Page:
Libertarian theories of intergenerational justice

In Axel Gosseries & Lucas Meyer (eds.), Justice Between Generations. Oxford University Press (2009)
Abstract
Justice and Libertarianism The term ‘justice’ is commonly used in several different ways. Sometimes it designates the moral permissibility of political structures (such as legal systems). Sometimes it designates moral fairness (as opposed to efficiency or other considerations that are relevant to moral permissibility). Sometimes it designates legitimacy in the sense of it being morally impermissible for others to interfere forcibly with the act or omission (e.g., my failing to go to dinner with my mother may be wrong but nonetheless legitimate). Finally, sometimes it designates what we owe each other in the sense of respecting everyone’s rights. Of course, these notions are closely related. What we owe each other may, but need not, be partly based on issues of fairness. Legitimacy and permissibility of political structures are largely, but perhaps not entirely, determined by what rights of non-interference individuals have. Nonetheless, these are distinct notions and we shall focus only on what we owe each other. Justice as what we owe each other is not concerned with impersonal duties (duties owed to no one, i.e., that do not correspond to anyone’s rights). If there are impersonal duties, then something can be just but nonetheless morally impermissible. For brevity, we shall often write of actions being permissible or agents having a moral liberty, but this should always be understood in the interpersonal sense of violating no one’s rights. Libertarianism is sometimes advocated as a derivative set of rules (e.g., derived from rule utilitarian or contractarian doctrines). Here, however, we reserve the term for the natural rights doctrine that agents initially fully own themselves. Agents are full self-owners just in case they own themselves in precisely the same way that they can fully own inanimate objects. Stated slightly differently, full self-owners own themselves in the same way that a full chattel-slaveowner owns a slave. Throughout, we are concerned with moral ownership and not legal ownership..
Keywords No keywords specified (fix it)
Categories (categorize this paper)
Options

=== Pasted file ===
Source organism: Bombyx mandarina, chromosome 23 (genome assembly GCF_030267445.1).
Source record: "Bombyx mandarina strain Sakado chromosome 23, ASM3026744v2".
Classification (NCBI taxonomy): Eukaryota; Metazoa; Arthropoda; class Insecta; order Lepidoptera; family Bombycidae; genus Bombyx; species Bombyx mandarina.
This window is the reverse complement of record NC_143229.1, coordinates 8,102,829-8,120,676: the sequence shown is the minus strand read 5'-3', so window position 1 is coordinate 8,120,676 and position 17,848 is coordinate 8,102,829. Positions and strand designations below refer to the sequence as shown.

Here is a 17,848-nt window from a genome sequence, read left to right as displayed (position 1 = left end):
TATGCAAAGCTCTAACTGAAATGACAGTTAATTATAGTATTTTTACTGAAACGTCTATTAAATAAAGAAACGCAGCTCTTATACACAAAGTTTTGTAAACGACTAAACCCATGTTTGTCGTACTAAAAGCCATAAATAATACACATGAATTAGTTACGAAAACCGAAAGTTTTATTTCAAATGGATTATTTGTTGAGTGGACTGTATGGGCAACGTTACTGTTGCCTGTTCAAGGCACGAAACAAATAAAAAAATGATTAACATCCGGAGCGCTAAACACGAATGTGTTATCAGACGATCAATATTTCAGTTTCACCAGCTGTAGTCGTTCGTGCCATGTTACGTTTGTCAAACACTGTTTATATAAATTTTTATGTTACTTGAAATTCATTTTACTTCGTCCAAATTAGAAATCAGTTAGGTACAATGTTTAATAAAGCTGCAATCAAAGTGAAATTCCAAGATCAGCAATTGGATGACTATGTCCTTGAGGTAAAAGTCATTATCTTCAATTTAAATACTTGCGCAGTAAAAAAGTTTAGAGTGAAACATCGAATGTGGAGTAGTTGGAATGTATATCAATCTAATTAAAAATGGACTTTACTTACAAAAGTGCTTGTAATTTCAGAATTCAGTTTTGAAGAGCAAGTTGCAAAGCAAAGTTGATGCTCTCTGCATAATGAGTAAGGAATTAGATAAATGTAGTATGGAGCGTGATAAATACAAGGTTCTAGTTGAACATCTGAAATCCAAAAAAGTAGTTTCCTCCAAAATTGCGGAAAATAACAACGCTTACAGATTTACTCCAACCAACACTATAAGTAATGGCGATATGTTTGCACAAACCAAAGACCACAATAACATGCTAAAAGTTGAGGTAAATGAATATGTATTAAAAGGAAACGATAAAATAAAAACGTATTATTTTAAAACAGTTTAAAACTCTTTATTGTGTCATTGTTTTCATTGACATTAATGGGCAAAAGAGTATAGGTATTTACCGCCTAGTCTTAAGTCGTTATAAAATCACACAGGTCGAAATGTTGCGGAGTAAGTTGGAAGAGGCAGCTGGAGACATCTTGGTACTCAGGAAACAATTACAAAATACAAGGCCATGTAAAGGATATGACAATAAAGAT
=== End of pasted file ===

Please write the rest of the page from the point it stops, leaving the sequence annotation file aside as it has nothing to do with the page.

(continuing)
Save to my reading list
Follow the author(s)
My bibliography
Export citation
Find it on Scholar
Edit this record
Mark as duplicate
Revision history Request removal from index Translate to english
 
Download options
PhilPapers Archive


Upload a copy of this paper     Check publisher's policy on self-archival     Papers currently archived: 11,412
External links
Setup an account with your affiliations in order to access resources via your University's proxy server
Configure custom proxy (use this if your affiliation does not provide a proxy)
Through your library
References found in this work BETA

No references found.

Citations of this work BETA
Similar books and articles
Peter Vallentyne (2001). Self-Ownership. In Laurence Becker & Charlotte Becker (eds.), Encyclopedia of Ethics, 2nd edition. Garland Publishing.
A. Mason (2011). Citizenship and Justice. Politics, Philosophy and Economics 10 (3):263-281.
Nigel Dower (2004). Global Economy, Justice and Sustainability. Ethical Theory and Moral Practice 7 (4):399 - 415.
Peter Vallentyne (2007). Distributive Justice. In Robert Goodin, Philip Pettit & Thomas Pogge (eds.), Companion to Contemporary Political Philosophy. Blackwell Publishers.
Peter Vallentyne, Libertarianism. Stanford Encyclopedia of Philosophy.
Analytics

Monthly downloads

Added to index

2010-01-14

Total downloads

56 ( #28,703 of 1,103,039 )

Recent downloads (6 months)

1 ( #297,567 of 1,103,039 )

How can I increase my downloads?

My notes
Sign in to use this feature


Discussion
Start a new thread
Order:
There  are no threads in this forum
Nothing in this forum yet.